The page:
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Tunisia / ALECA: A Narrative of Fears and Desires (analysis)

A central part of the activism against ALECA is to promote and enable a clear conversation about all the details and to ensure that as many stakeholders as possible are informed and involved in this process. Studies, local/national discussion groups and multi stakeholder conferences are organised in order to achieve this goal. Within this multiplicity of voices, one fails to find clarity as to what Tunisia wants out of these negotiations. It is certainly an understatement to say that the actors within the Tunisian side lack unity, and this lack of unity is detrimental towards their negotiating power.

The question of what Tunisia wants out of the ALECA negotiations is something that cannot be answered if we do not answer some more fundamental questions regarding what, who and where Tunisia is, and more importantly how different parties imagine its future, both domestically and as part of the international community. In pursuit of an answer to these questions, amongst these voices certain patterns emerge that reflect a particular imbalance in the representation and the use of the fears and desires belonging to the different stakeholders. More specifically, the position of the opposing parties seems to be largely framed under “fear”, a position that is used to then question and criticise the supposedly flawed desires of the Tunisian authorities and the EU.

This imbalance can have important consequences not just for the opposition to these particular negotiations but also for the future of socio-economic governance within Tunisia. In the story of ALECA it seems like the opposition is doing the fearing and the government and the pro-ALECA camp is doing the desiring. I acknowledge the differences between the groups and institutions opposing ALECA. However, it is exactly within the context of this difference that we can seek a positive conversation that unites them not just against ALECA but for a feasible alternative of economic organisation. The existence of ALECA and the resulted groupings can be seen as the first step.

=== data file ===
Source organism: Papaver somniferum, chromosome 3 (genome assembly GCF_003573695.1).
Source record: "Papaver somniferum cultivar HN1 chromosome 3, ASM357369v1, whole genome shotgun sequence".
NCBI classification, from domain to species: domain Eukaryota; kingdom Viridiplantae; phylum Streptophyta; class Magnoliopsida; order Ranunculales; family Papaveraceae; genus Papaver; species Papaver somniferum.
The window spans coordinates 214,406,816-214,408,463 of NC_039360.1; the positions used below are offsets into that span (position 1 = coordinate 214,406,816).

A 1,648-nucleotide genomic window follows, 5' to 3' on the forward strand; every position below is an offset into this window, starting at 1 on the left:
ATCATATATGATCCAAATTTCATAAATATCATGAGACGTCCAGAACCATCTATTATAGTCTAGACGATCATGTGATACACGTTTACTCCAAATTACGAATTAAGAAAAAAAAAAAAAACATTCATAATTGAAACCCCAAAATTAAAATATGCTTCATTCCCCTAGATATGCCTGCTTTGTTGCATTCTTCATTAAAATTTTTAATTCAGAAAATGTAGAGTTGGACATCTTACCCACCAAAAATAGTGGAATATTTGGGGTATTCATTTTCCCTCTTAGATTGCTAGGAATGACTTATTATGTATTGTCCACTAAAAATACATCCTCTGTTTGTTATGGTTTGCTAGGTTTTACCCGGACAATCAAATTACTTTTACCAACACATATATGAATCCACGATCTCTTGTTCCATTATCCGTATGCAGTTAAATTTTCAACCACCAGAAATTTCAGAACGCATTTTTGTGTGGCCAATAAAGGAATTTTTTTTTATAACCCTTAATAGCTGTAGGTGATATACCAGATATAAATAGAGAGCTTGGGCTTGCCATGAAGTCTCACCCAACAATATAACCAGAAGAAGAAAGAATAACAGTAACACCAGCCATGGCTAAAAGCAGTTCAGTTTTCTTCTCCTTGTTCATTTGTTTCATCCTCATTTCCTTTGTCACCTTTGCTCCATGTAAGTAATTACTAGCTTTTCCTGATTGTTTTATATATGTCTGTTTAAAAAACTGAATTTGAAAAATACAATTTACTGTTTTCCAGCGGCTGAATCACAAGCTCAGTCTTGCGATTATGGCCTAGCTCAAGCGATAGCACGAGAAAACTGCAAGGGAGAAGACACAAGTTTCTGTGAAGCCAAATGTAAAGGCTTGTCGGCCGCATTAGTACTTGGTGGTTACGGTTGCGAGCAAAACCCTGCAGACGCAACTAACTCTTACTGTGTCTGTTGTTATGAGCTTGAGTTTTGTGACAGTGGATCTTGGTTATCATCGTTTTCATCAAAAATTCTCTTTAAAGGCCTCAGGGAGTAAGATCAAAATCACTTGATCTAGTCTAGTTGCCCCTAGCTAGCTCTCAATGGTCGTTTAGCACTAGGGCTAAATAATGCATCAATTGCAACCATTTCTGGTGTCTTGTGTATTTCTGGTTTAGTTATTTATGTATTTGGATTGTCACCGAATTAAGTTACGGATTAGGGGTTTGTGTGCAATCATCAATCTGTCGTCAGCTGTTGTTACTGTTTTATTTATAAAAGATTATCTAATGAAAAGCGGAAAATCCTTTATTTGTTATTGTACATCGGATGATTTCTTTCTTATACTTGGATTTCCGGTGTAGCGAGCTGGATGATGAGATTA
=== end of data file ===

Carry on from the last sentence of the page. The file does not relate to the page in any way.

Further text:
Dessin de Sadri Khiari pour Barr al Aman – 2019


Fear, anger and mistrust, and a general feeling of not being heard, are incredibly powerful sentiments that seem to be omnipresent around ALECA. It is in this context that a wide range of Tunisian civil society actors and associations are going so far as calling for the whole convention/negotiation to be cancelled (for instance with the newly launched “Block ALECA/مجموعة التصدّي للاليكا” mobilisation) or at least postponed (as seen in UTAP’s rejection of the ALECA proposals as they currently stand).

People who are arguing against ALECA have a number of very real fears. There is a clear and loud voice of critics, backed by numerous studies, that the negative consequences of signing ALECA as it stands seem to outweigh the positive effects. They are worried about the potentially disastrous impact of this agreement on the livelihood of people across the country and the worsening of the already problematic economic conditions especially amongst the weak and often marginalised farming communities. Some farmers are going as far as calling these times as “the last days of agriculture in Tunisia” (Zied Ben Yousef, interviewed by Middle East Eye). On a macro scale, there is a real worry about further loss of economic sovereignty for Tunisia especially in the current context of debt dependence and conditional financing already imposed by national and international creditors. Furthermore, important topics such as access to medicine and its impact on health have been raised by multiple commentators.

A part of civil society activists against or distrusting of ALECA, are largely against the idea of free trade and the opening up of markets as the sine qua non of the social and economic development of Tunisia. Some others rightly point out the potentially “skewed” nature of the “trade game” under the current understanding of ALECA. Yet, not all free trade arrangements/agreements seem to create the same reaction from them. For instance, on the 29 March 2019, the Tunisian parliament ratified the agreement that allows Tunisia to join the Common Market for Eastern and Southern Africa (COMESA). The accession of Tunisia to this multilateral “club” was long in the making and a lot of resources and time went into it. Yet as was made clear in my multiple conversations with activists, the accession of Tunisia to COMESA is not even seen as an issue. This is despite the fact that according to reports, some MPs voted for ratification of the treaty without reading the text of the agreement, which incidentally is not even available upon request from the Ministry of Trade. In other words neither the authorities nor the civil society activists don’t seem to be fearful of it and as a result there is very little to no engagement with it.